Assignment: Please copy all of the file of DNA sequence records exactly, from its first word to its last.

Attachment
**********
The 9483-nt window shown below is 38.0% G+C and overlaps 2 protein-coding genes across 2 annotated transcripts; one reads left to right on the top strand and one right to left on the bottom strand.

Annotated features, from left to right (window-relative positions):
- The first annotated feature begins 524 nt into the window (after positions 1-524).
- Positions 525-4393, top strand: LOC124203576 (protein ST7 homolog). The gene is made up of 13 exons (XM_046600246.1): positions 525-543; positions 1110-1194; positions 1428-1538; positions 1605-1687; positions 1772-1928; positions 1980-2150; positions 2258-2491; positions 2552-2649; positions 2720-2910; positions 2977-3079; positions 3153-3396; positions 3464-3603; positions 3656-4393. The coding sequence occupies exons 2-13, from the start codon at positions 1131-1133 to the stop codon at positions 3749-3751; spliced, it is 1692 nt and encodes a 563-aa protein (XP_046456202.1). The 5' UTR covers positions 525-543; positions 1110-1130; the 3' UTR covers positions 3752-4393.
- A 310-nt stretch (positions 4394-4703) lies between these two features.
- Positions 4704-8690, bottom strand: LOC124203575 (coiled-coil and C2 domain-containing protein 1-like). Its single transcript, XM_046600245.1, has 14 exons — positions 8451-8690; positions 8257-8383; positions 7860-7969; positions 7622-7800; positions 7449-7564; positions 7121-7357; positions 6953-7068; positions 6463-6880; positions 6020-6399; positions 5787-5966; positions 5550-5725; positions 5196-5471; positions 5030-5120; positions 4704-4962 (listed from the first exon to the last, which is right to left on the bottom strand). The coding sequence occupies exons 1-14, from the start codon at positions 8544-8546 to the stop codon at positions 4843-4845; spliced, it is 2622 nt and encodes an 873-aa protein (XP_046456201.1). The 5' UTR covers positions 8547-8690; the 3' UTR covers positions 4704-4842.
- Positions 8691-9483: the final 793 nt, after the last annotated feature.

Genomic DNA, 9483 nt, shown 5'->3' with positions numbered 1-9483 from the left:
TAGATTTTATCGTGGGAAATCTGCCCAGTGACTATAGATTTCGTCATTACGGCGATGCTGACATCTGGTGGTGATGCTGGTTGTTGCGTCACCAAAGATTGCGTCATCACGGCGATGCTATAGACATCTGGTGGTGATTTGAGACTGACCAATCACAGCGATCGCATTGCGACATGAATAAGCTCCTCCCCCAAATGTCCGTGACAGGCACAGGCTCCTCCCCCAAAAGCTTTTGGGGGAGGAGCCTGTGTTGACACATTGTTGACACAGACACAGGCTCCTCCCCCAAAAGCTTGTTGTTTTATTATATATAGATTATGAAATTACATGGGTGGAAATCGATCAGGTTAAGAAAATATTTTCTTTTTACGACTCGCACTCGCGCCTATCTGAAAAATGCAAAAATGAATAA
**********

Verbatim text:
The 9483-nt window shown below is 38.0% G+C and overlaps 2 protein-coding genes across 2 annotated transcripts; one reads left to right on the top strand and one right to left on the bottom strand.

Annotated features, from left to right (window-relative positions):
- The first annotated feature begins 524 nt into the window (after positions 1-524).
- Positions 525-4393, top strand: LOC124203576 (protein ST7 homolog). The gene is made up of 13 exons (XM_046600246.1): positions 525-543; positions 1110-1194; positions 1428-1538; positions 1605-1687; positions 1772-1928; positions 1980-2150; positions 2258-2491; positions 2552-2649; positions 2720-2910; positions 2977-3079; positions 3153-3396; positions 3464-3603; positions 3656-4393. The coding sequence occupies exons 2-13, from the start codon at positions 1131-1133 to the stop codon at positions 3749-3751; spliced, it is 1692 nt and encodes a 563-aa protein (XP_046456202.1). The 5' UTR covers positions 525-543; positions 1110-1130; the 3' UTR covers positions 3752-4393.
- A 310-nt stretch (positions 4394-4703) lies between these two features.
- Positions 4704-8690, bottom strand: LOC124203575 (coiled-coil and C2 domain-containing protein 1-like). Its single transcript, XM_046600245.1, has 14 exons — positions 8451-8690; positions 8257-8383; positions 7860-7969; positions 7622-7800; positions 7449-7564; positions 7121-7357; positions 6953-7068; positions 6463-6880; positions 6020-6399; positions 5787-5966; positions 5550-5725; positions 5196-5471; positions 5030-5120; positions 4704-4962 (listed from the first exon to the last, which is right to left on the bottom strand). The coding sequence occupies exons 1-14, from the start codon at positions 8544-8546 to the stop codon at positions 4843-4845; spliced, it is 2622 nt and encodes an 873-aa protein (XP_046456201.1). The 5' UTR covers positions 8547-8690; the 3' UTR covers positions 4704-4842.
- Positions 8691-9483: the final 793 nt, after the last annotated feature.

Genomic DNA, 9483 nt, shown 5'->3' with positions numbered 1-9483 from the left:
TAGATTTTATCGTGGGAAATCTGCCCAGTGACTATAGATTTCGTCATTACGGCGATGCTGACATCTGGTGGTGATGCTGGTTGTTGCGTCACCAAAGATTGCGTCATCACGGCGATGCTATAGACATCTGGTGGTGATTTGAGACTGACCAATCACAGCGATCGCATTGCGACATGAATAAGCTCCTCCCCCAAATGTCCGTGACAGGCACAGGCTCCTCCCCCAAAAGCTTTTGGGGGAGGAGCCTGTGTTGACACATTGTTGACACAGACACAGGCTCCTCCCCCAAAAGCTTGTTGTTTTATTATATATAGATTATGAAATTACATGGGTGGAAATCGATCAGGTTAAGAAAATATTTTCTTTTTACGACTCGCACTCGCGCCTATCTGAAAAATGCAAAAATGAATAA